Versions with new features would naturally introduce new bugs (and security issues), may not be fully compatible with older versions, or may even work differently. Average users may not have a need for the "latest & greatest" of all their software "just because it is available". Having a stable and functioning system, that they can continue to use without worry, is generally more important to average users.

If you have a few select applications for which you need a newer version because of some new feature you need, that is what PPAs are for :D

The LTS gives you the option to install once and continue to use it for 5 years without worry. All the above goes for normal releases as well, just that a normal release only has 18 months support.
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Re: LTS - what's the point, really?

Postby palo on Tue Dec 04, 2012 5:38 pm

Orbmiser> of course you are right - the Mint specific stuff will be moved back which is great for Mint. I was thinking more on the 'buntu side of the fence that has to do with the core of things. There was a post that I can't find where AlbertP quoted a maintainer as saying that a fix for a particular gizget would only go into the next release and not be backported - so I don't even have a lot of faith in the "support for existing version" claim. Came from a rolling release distro and it has a good/bad side but the notion of long term support looked better on the menu than on the plate.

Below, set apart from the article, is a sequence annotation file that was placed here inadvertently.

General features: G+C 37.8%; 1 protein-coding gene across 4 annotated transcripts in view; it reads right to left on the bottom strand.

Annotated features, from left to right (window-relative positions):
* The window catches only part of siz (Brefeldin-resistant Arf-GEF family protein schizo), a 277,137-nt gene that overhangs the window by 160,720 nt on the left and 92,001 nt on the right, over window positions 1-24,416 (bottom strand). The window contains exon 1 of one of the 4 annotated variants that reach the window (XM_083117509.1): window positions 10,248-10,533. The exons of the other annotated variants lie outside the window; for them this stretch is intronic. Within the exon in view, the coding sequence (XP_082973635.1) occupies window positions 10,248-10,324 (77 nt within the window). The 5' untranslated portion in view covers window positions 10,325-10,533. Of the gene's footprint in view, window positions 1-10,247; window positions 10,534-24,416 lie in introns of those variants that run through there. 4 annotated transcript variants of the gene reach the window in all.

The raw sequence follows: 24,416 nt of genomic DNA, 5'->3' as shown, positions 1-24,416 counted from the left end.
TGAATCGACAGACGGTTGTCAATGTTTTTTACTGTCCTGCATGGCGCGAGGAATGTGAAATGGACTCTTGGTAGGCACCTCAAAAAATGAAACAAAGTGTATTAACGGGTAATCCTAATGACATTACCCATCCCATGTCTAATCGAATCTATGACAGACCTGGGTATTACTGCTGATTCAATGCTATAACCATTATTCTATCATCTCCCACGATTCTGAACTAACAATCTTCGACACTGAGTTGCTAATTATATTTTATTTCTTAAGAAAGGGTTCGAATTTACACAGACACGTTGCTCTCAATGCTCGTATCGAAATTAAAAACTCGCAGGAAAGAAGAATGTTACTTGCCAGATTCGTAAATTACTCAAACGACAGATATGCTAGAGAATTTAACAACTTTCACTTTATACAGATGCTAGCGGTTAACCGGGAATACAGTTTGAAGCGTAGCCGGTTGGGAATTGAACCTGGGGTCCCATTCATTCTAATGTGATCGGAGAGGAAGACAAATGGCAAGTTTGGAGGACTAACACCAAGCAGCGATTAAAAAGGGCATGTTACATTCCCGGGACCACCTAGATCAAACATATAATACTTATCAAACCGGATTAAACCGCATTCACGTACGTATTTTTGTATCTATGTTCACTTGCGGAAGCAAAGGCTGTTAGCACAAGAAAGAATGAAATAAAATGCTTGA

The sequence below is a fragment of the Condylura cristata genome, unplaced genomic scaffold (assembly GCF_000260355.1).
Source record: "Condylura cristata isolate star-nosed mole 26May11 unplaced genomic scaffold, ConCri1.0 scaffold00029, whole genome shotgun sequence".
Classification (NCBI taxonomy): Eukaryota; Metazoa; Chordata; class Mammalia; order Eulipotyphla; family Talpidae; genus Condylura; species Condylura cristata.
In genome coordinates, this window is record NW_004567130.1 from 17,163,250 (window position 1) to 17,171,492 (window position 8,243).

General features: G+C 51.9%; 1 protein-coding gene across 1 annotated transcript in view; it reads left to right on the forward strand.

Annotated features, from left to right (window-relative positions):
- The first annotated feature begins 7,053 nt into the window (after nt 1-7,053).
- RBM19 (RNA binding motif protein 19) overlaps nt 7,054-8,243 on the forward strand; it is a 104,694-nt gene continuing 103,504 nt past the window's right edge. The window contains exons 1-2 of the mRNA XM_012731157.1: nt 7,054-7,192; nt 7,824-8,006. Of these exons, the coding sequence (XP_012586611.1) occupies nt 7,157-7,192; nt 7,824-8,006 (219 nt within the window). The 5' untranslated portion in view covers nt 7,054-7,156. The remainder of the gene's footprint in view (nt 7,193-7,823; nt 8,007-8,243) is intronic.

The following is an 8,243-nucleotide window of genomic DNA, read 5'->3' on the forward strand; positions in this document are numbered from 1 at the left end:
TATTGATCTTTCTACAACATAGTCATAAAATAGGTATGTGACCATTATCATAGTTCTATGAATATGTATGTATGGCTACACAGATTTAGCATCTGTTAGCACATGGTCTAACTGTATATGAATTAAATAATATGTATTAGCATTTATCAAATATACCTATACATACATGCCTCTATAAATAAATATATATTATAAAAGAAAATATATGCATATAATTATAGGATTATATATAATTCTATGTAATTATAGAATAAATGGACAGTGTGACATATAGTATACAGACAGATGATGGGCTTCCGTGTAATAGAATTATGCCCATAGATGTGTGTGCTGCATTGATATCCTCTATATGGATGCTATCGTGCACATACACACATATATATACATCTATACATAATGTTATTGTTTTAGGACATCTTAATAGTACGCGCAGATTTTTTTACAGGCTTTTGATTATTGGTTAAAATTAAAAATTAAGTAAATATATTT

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Re: LTS - what's the point, really?

Postby palo on Tue Dec 04, 2012 6:16 pm

Vincent - I can understand somewhat why someone maybe would want to install the OS and watch all the bits go stale while all they do is check their email for 5 years. On the other hand, it seems as though I have to either: 1) save what I care about, install a new version, set it up the way I like again, etc - all time consuming; 2) search out and install from PPAs and probably end up with 12 PPAs before long and hope they do not have any conflicting dependency requirements. The whole time it would seem like what I want is in the 'buntu repositories but someone is deciding that my Firefox or whatever needs to be updated to the next version but not my GIMP. If my updates presented all options Firefox, GIMP etc then of couse if I want to stick with the same old, same old I do have the option to decline the update for either. I think that should be option #3. It is a conundrum.